Education, Mental Health Slashed with Veto Pen

Jul 2, 2015

Governor Branstad Thursday vetoed millions of dollars in state spending the legislature approved last month, saying some of the appropriations are unsustainable. 

He trimmed back the more than seven billion dollar state budget for the fiscal year that started this week. 

The vetoes cut education spending for K-12 schools, community colleges, and the Regents Universities.  

Education advocates call the K-12 cuts shameful.   Regents President Bruce Rastetter says they’ll begin considering what tuition levels should be next spring. 

As expected, the governor vetoed funds to keep the state mental health institutes in Mount Pleasant and Clarinda open.   That seals the deal for the facilities which were effectively shut down this week.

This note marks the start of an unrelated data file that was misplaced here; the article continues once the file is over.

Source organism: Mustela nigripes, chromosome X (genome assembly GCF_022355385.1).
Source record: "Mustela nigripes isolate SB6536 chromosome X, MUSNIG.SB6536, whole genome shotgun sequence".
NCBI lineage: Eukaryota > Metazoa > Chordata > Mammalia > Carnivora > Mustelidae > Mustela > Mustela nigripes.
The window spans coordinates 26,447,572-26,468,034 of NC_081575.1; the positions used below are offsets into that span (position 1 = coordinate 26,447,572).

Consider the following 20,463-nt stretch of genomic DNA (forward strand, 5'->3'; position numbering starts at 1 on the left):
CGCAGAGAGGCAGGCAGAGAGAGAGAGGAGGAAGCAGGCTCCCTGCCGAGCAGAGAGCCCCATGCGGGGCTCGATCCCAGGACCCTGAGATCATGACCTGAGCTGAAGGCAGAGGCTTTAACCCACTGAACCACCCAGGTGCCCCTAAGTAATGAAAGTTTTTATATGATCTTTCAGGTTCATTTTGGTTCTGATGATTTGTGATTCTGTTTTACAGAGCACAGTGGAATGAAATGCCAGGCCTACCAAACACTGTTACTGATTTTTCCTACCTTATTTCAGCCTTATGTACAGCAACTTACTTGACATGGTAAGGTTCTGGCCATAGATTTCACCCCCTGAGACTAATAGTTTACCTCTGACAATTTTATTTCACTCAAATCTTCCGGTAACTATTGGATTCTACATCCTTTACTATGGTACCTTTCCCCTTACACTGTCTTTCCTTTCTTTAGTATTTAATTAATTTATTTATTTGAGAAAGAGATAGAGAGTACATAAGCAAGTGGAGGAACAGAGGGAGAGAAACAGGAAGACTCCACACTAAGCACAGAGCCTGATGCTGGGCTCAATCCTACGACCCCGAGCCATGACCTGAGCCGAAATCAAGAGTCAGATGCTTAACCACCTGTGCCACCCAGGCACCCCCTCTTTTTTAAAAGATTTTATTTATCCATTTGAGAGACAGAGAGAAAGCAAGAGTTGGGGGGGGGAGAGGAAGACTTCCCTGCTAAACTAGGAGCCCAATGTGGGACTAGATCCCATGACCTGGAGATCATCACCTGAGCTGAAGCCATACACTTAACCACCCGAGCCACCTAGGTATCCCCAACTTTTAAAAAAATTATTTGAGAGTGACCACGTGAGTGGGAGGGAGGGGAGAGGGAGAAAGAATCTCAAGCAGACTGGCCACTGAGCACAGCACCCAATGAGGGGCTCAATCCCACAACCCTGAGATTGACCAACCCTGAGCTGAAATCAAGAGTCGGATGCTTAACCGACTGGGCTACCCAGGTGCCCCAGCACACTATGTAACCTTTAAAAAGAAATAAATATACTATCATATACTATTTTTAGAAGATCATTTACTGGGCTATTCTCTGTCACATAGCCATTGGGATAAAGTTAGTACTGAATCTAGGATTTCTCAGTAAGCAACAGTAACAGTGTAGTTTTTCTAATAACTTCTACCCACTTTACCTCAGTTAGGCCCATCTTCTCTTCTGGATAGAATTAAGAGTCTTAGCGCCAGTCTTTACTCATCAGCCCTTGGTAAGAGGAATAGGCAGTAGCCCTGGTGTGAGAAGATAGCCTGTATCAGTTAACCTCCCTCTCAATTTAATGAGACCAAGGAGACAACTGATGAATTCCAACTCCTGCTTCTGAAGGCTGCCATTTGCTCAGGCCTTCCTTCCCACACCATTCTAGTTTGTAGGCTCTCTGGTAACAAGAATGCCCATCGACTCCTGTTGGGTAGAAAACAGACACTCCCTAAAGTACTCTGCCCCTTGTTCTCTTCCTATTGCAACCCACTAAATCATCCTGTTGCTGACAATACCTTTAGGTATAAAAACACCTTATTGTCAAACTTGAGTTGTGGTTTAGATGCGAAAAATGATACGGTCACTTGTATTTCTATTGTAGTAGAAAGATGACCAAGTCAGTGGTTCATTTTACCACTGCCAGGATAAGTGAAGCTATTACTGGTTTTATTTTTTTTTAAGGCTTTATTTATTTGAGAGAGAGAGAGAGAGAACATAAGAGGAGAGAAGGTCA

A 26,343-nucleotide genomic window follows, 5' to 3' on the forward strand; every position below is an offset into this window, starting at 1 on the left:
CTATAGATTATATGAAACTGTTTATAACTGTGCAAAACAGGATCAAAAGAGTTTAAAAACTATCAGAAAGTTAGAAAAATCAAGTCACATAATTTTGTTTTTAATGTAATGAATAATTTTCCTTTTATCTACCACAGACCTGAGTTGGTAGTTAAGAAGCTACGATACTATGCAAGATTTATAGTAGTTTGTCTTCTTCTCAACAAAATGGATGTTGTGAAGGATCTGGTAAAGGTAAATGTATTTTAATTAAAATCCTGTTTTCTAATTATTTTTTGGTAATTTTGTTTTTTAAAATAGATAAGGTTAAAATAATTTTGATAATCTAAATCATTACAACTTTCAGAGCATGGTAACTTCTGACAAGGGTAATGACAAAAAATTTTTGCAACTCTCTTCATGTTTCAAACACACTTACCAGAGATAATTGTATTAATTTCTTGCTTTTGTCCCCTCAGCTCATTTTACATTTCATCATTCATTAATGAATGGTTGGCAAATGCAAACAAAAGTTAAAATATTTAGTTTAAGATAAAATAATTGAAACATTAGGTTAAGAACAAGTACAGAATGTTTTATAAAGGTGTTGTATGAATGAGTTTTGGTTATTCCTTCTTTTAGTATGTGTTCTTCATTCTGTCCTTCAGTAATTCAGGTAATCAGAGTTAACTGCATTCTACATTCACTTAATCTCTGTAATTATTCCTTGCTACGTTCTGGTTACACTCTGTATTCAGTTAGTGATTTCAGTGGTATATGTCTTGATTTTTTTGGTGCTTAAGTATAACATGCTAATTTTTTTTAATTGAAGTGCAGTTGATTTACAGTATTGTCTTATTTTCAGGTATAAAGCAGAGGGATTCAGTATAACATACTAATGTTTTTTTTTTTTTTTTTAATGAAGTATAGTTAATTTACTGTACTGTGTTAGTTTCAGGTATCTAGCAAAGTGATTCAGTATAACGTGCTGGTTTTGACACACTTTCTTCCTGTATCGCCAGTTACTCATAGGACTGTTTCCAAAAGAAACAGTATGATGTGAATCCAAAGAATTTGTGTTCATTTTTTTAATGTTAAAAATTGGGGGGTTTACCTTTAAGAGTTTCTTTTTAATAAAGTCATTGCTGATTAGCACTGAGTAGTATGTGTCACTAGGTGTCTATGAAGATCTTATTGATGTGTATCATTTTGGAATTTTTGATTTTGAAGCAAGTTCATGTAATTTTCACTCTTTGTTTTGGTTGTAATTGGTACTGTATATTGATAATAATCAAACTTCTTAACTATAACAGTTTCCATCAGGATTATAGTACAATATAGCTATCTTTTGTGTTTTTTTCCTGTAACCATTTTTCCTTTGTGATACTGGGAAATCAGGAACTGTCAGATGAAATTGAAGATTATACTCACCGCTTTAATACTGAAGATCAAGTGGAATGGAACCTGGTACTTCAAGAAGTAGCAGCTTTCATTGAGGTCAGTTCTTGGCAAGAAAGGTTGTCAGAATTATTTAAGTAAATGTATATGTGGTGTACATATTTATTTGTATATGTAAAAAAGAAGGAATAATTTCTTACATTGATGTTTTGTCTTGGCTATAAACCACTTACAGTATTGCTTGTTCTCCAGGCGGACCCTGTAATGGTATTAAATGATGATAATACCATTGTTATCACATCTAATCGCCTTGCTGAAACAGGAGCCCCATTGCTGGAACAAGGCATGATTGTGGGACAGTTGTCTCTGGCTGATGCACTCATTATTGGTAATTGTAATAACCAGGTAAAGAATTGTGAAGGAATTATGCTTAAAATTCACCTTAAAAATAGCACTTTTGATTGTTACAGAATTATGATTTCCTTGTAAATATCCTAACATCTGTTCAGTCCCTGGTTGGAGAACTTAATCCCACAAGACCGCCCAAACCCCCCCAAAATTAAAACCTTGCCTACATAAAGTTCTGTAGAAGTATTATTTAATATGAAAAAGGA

The head of the state’s largest public employees union says he is considering going to court over the closings.

A hard-won agreement would have kept Mount Pleasant open as a state institution for at least another year.   Mount Pleasant Senator Rich Taylor says, for the governor it’s “my way or the highway.”

Other policy provisions fell victim, including a proposal to require insurance companies to provide consumers with more information about their options.  The governor calls that cumbersome.

The governor also vetoed a Democratic initiative to mandate more staff at the state’s prisons.  In his veto message, Branstad sa staffing levels should depend on the money available.  

Also, the governor declined to sign a plan to divert court fees to a special fund for judges’ salaries.   The governor had recommended a raise for judges out of the state’s general fund.